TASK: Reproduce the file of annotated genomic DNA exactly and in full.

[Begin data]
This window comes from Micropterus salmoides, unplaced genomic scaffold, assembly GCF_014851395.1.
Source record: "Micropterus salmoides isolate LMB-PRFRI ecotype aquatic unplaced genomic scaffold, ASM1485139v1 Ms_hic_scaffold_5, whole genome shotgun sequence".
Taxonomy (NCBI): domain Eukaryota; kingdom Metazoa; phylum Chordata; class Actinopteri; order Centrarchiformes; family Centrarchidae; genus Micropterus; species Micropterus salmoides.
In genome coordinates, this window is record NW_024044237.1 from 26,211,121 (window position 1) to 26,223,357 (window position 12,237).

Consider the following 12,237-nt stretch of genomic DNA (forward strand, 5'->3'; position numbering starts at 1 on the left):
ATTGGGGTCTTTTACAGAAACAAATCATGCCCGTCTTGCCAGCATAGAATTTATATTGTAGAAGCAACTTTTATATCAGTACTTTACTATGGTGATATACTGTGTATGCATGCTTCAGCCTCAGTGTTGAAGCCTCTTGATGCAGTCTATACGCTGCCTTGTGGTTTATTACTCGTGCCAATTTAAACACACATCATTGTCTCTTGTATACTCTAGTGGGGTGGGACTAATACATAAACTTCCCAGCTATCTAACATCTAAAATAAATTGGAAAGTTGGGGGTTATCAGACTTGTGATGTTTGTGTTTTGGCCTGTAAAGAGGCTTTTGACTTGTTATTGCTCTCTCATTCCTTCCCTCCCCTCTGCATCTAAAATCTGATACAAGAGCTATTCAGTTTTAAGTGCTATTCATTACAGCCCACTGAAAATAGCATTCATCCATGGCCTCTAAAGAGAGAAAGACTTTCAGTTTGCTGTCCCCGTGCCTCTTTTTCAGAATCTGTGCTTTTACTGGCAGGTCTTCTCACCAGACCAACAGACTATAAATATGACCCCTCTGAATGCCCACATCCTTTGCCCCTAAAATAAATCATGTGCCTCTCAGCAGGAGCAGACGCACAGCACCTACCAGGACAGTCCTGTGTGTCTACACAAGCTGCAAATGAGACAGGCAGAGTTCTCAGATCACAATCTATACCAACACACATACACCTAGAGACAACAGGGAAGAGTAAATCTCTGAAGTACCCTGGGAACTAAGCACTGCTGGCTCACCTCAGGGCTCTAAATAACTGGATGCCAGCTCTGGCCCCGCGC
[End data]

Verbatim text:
This window comes from Micropterus salmoides, unplaced genomic scaffold, assembly GCF_014851395.1.
Source record: "Micropterus salmoides isolate LMB-PRFRI ecotype aquatic unplaced genomic scaffold, ASM1485139v1 Ms_hic_scaffold_5, whole genome shotgun sequence".
Taxonomy (NCBI): domain Eukaryota; kingdom Metazoa; phylum Chordata; class Actinopteri; order Centrarchiformes; family Centrarchidae; genus Micropterus; species Micropterus salmoides.
In genome coordinates, this window is record NW_024044237.1 from 26,211,121 (window position 1) to 26,223,357 (window position 12,237).

Consider the following 12,237-nt stretch of genomic DNA (forward strand, 5'->3'; position numbering starts at 1 on the left):
ATTGGGGTCTTTTACAGAAACAAATCATGCCCGTCTTGCCAGCATAGAATTTATATTGTAGAAGCAACTTTTATATCAGTACTTTACTATGGTGATATACTGTGTATGCATGCTTCAGCCTCAGTGTTGAAGCCTCTTGATGCAGTCTATACGCTGCCTTGTGGTTTATTACTCGTGCCAATTTAAACACACATCATTGTCTCTTGTATACTCTAGTGGGGTGGGACTAATACATAAACTTCCCAGCTATCTAACATCTAAAATAAATTGGAAAGTTGGGGGTTATCAGACTTGTGATGTTTGTGTTTTGGCCTGTAAAGAGGCTTTTGACTTGTTATTGCTCTCTCATTCCTTCCCTCCCCTCTGCATCTAAAATCTGATACAAGAGCTATTCAGTTTTAAGTGCTATTCATTACAGCCCACTGAAAATAGCATTCATCCATGGCCTCTAAAGAGAGAAAGACTTTCAGTTTGCTGTCCCCGTGCCTCTTTTTCAGAATCTGTGCTTTTACTGGCAGGTCTTCTCACCAGACCAACAGACTATAAATATGACCCCTCTGAATGCCCACATCCTTTGCCCCTAAAATAAATCATGTGCCTCTCAGCAGGAGCAGACGCACAGCACCTACCAGGACAGTCCTGTGTGTCTACACAAGCTGCAAATGAGACAGGCAGAGTTCTCAGATCACAATCTATACCAACACACATACACCTAGAGACAACAGGGAAGAGTAAATCTCTGAAGTACCCTGGGAACTAAGCACTGCTGGCTCACCTCAGGGCTCTAAATAACTGGATGCCAGCTCTGGCCCCGCGC